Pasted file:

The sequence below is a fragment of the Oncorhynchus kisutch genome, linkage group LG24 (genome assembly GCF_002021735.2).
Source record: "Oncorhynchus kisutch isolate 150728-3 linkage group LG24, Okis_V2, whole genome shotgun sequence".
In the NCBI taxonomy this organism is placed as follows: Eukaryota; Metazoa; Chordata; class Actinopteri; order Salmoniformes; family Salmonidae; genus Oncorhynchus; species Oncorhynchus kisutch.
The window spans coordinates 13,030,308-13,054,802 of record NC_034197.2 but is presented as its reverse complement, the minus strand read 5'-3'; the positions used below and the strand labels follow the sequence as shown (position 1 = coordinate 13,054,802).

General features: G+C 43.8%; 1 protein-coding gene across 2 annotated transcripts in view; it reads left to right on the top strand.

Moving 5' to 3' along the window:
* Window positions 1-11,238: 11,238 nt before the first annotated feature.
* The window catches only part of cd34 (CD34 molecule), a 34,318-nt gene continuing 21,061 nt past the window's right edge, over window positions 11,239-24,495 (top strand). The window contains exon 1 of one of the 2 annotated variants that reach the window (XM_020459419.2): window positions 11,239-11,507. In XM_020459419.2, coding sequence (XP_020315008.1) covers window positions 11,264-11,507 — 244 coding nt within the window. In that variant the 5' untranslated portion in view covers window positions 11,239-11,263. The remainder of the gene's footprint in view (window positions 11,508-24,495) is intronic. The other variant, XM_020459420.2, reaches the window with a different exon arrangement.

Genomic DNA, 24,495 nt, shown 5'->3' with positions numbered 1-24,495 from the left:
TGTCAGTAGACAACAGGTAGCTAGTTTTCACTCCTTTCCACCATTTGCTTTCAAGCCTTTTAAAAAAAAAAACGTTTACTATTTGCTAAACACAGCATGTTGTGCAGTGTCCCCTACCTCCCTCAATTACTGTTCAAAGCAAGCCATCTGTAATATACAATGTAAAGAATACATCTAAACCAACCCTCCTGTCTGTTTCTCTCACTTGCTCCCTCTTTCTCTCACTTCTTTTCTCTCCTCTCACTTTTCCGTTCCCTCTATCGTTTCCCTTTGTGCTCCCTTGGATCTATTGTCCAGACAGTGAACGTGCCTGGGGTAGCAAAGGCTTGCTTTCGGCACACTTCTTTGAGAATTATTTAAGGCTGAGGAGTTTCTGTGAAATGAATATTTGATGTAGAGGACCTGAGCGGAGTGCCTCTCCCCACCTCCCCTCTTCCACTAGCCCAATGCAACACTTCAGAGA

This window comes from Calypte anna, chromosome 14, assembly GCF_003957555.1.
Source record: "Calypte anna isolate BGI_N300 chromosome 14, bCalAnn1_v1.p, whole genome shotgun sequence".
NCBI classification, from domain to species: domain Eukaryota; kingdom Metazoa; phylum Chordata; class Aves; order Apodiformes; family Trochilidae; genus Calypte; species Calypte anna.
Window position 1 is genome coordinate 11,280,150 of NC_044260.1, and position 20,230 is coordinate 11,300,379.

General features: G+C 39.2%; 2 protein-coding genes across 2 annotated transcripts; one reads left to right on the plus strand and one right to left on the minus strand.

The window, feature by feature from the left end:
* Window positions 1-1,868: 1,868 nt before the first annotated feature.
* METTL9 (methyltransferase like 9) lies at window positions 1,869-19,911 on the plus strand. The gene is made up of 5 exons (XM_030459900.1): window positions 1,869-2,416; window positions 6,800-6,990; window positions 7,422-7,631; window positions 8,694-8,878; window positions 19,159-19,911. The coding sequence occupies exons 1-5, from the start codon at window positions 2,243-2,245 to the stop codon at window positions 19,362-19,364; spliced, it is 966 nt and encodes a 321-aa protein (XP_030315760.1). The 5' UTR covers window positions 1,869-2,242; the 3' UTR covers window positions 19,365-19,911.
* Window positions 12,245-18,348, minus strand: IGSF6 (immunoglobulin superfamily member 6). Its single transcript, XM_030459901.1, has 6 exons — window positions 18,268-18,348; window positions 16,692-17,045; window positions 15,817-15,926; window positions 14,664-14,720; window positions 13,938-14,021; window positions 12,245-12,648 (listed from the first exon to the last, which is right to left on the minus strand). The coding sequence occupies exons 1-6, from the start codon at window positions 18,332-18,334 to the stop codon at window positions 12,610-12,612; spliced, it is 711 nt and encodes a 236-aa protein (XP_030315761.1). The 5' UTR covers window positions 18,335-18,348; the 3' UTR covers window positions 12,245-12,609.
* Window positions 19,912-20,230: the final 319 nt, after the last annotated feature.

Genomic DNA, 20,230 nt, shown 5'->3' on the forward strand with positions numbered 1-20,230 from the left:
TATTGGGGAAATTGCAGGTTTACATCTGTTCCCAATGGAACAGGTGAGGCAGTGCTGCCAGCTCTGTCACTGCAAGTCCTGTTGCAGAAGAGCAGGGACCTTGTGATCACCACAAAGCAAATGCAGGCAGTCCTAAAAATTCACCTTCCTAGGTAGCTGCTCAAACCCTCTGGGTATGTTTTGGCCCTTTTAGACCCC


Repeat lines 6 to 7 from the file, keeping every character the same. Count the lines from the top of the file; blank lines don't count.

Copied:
Moving 5' to 3' along the window:
* Window positions 1-11,238: 11,238 nt before the first annotated feature.